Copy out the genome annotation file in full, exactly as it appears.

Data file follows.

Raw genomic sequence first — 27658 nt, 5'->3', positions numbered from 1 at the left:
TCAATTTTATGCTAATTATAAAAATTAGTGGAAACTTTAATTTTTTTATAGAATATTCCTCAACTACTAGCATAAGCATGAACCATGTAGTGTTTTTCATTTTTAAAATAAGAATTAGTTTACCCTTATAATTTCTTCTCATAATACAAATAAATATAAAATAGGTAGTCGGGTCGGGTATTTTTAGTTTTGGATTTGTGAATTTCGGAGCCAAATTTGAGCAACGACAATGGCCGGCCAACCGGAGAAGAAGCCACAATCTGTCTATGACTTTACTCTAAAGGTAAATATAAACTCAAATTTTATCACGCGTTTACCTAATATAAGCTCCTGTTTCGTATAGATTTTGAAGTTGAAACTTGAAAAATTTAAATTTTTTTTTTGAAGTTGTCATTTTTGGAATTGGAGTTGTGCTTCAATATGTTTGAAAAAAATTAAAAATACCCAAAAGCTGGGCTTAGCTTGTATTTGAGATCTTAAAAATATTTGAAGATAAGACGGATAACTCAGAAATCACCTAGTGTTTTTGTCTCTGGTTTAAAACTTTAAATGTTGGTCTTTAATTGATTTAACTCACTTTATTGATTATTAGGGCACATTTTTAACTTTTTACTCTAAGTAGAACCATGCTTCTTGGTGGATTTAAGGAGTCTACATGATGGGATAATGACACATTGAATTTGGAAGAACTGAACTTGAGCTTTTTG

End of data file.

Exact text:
Raw genomic sequence first — 27658 nt, 5'->3', positions numbered from 1 at the left:
TCAATTTTATGCTAATTATAAAAATTAGTGGAAACTTTAATTTTTTTATAGAATATTCCTCAACTACTAGCATAAGCATGAACCATGTAGTGTTTTTCATTTTTAAAATAAGAATTAGTTTACCCTTATAATTTCTTCTCATAATACAAATAAATATAAAATAGGTAGTCGGGTCGGGTATTTTTAGTTTTGGATTTGTGAATTTCGGAGCCAAATTTGAGCAACGACAATGGCCGGCCAACCGGAGAAGAAGCCACAATCTGTCTATGACTTTACTCTAAAGGTAAATATAAACTCAAATTTTATCACGCGTTTACCTAATATAAGCTCCTGTTTCGTATAGATTTTGAAGTTGAAACTTGAAAAATTTAAATTTTTTTTTTGAAGTTGTCATTTTTGGAATTGGAGTTGTGCTTCAATATGTTTGAAAAAAATTAAAAATACCCAAAAGCTGGGCTTAGCTTGTATTTGAGATCTTAAAAATATTTGAAGATAAGACGGATAACTCAGAAATCACCTAGTGTTTTTGTCTCTGGTTTAAAACTTTAAATGTTGGTCTTTAATTGATTTAACTCACTTTATTGATTATTAGGGCACATTTTTAACTTTTTACTCTAAGTAGAACCATGCTTCTTGGTGGATTTAAGGAGTCTACATGATGGGATAATGACACATTGAATTTGGAAGAACTGAACTTGAGCTTTTTG